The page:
CHARLESTON, W.Va. — On the eve of the debut of sports betting in West Virginia casinos, Lottery Director Alan Larrick has announced his resignation.
“There is no question he has done an excellent job and he will be missed,” Gov. Jim Justice stated in a news release.
Justice, about an hour later, issued another news release saying Doug Buffington, deputy secretary for the West Virginia Secretary of Revenue, would serve as the acting Lottery director.
Larrick was appointed to the role in 2017, when Justice took office as governor.
“Good luck in the future, and hopefully one day I can come and collect one of those big checks that we love to give out,” Larrick wrote in a memo to Lottery employees.
Larrick has practiced law for the past 38 years in Beckley. He was partner in the law firm of Ragland and Larrick. He remained there until 1996 when he formed Larrick Law Offices.
West Virginia code states, “The director serves on a full-time basis and may not be engaged in any other profession or occupation.”
Neither Larrick’s resignation note to fellow Lottery employees nor the governor’s statement mentioned that controversy.
He was one of several officials in the Justice administration whose private business ties remained tangled.
Commerce Secretary Woody Thrasher stepped away from his successful engineering business but still had a 70-percent ownership stake in the company bearing his name.
Thrasher accepted a forced resignation in June, accompanied by criticism from the Justice administration that he had let his own employees too close to the work of the Commerce Department.
The governor himself continues to deal with dozens of business interests, including his family’s ownership of The Greenbrier resort and coal, timber and agricultural holdings.
Justice has placed management of The Greenbrier with his daughter, Jill, and the coal and agriculture businesses with his son, Jay. But the governor has not entered a comprehensive blind trust.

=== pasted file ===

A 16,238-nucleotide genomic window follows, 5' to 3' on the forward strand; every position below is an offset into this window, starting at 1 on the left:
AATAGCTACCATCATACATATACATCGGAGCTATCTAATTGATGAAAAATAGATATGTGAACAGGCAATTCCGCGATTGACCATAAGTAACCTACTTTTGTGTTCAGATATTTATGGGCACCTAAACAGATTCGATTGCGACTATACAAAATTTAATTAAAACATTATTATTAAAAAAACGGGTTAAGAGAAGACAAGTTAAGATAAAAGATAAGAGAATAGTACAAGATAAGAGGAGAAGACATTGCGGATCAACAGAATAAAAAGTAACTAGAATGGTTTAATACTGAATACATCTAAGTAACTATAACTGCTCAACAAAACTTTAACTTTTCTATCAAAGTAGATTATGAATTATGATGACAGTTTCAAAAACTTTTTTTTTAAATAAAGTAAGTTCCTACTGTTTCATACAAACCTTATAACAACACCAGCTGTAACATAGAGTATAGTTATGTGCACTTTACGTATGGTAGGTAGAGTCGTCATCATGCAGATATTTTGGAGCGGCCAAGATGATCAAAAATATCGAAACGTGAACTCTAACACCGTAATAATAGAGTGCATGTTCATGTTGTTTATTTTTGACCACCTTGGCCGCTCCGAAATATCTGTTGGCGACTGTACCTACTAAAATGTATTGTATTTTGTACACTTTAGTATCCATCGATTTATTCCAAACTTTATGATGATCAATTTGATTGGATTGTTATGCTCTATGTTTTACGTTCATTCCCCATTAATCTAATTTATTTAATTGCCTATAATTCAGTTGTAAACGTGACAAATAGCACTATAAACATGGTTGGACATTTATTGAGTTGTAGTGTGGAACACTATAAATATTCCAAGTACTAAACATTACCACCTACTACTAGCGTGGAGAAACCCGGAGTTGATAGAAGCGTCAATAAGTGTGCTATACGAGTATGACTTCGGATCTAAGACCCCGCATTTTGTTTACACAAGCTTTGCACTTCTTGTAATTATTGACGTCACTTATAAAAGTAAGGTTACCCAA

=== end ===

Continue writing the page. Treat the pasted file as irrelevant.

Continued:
Larrick’s resignation is effective Saturday. That’s the day sports betting officially debuts at Hollywood Casino in Charles Town.
That casino is the first of five in West Virginia to get sports betting online.
The official start to sports betting was to be at 11 a.m. on Saturday at Hollywood Casino before college football games begin at noon.
The legislature passed the sports betting bill in anticipation of the possibility that the U.S. Supreme Court would rule that states would be allowed to establish sports betting. The Court did so in May.
A legislative estimate predicts additional revenue to the state of $5.5 million the first year. But a study commissioned by the state Lottery predicted revenue two to three times higher, at $9 million to $17 million.
West Virginia charged $100,000 licensing fees to the five casinos that will offer sports betting. There’s a 10 percent tax on adjusted gross receipts.
The announcement by Justice cited Larrick’s work on sports betting, as well as other accomplishments.
The announcement noted that Larrick oversaw a 12 percent increase in instant sales, the first year over year increase in instant sales in more than a decade and a $12 million total sales increase from the previous year, the first year over year sales increase since 2012.